- #1

TaurusSteve

- 24

- 14

Apparently, right now the Earth is spinning at 1,000 mph! From https://www.space.com/33527-how-fast-is-earth-moving.html

"Earth's spin is constant, but the speed depends on what latitude you are located at. Here's an example. The circumference (distance around the largest part of the Earth) is roughly 24,898 miles (40,070 kilometers), according to NASA. (This area is also called the equator.) If you estimate that a day is 24 hours long, you divide the circumference by the length of the day. This produces a speed at the equator of about 1,037 mph (1,670 km/h). [How Fast Light Travel?]

You won't be moving quite as fast at other latitudes, however. If we move halfway up the globe to 45 degrees in latitude (either north or south), you calculate the speed by using the cosine (a trigonometric function) of the latitude. A good scientific calculator should have a cosine function available if you don't know how to calculate it. The cosine of 45 is 0.707, so the spin speed at 45 degrees is roughly 0.707 x 1037 = 733 mph (1,180 km/h). That speed decreases more as you go farther north or south. By the time you get to the North or South poles, your spin is very slow indeed — it takes an entire day to spin in place."

Can anyone explain all of this please? In layman's terms!

"Earth's spin is constant, but the speed depends on what latitude you are located at. Here's an example. The circumference (distance around the largest part of the Earth) is roughly 24,898 miles (40,070 kilometers), according to NASA. (This area is also called the equator.) If you estimate that a day is 24 hours long, you divide the circumference by the length of the day. This produces a speed at the equator of about 1,037 mph (1,670 km/h). [How Fast Light Travel?]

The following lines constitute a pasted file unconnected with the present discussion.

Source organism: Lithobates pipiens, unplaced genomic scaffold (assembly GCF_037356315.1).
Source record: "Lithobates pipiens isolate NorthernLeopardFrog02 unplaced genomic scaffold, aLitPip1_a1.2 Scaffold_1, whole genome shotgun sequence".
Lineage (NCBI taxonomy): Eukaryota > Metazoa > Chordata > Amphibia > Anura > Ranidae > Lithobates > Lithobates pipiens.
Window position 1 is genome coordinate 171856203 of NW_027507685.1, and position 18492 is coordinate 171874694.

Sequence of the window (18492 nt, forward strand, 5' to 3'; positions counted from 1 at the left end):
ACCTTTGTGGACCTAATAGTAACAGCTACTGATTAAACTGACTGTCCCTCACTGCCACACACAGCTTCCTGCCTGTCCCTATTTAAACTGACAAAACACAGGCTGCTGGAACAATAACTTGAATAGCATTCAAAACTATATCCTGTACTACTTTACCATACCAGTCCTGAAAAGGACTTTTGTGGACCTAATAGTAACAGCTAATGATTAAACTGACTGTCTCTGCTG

You won't be moving quite as fast at other latitudes, however. If we move halfway up the globe to 45 degrees in latitude (either north or south), you calculate the speed by using the cosine (a trigonometric function) of the latitude. A good scientific calculator should have a cosine function available if you don't know how to calculate it. The cosine of 45 is 0.707, so the spin speed at 45 degrees is roughly 0.707 x 1037 = 733 mph (1,180 km/h). That speed decreases more as you go farther north or south. By the time you get to the North or South poles, your spin is very slow indeed — it takes an entire day to spin in place."

Can anyone explain all of this please? In layman's terms!

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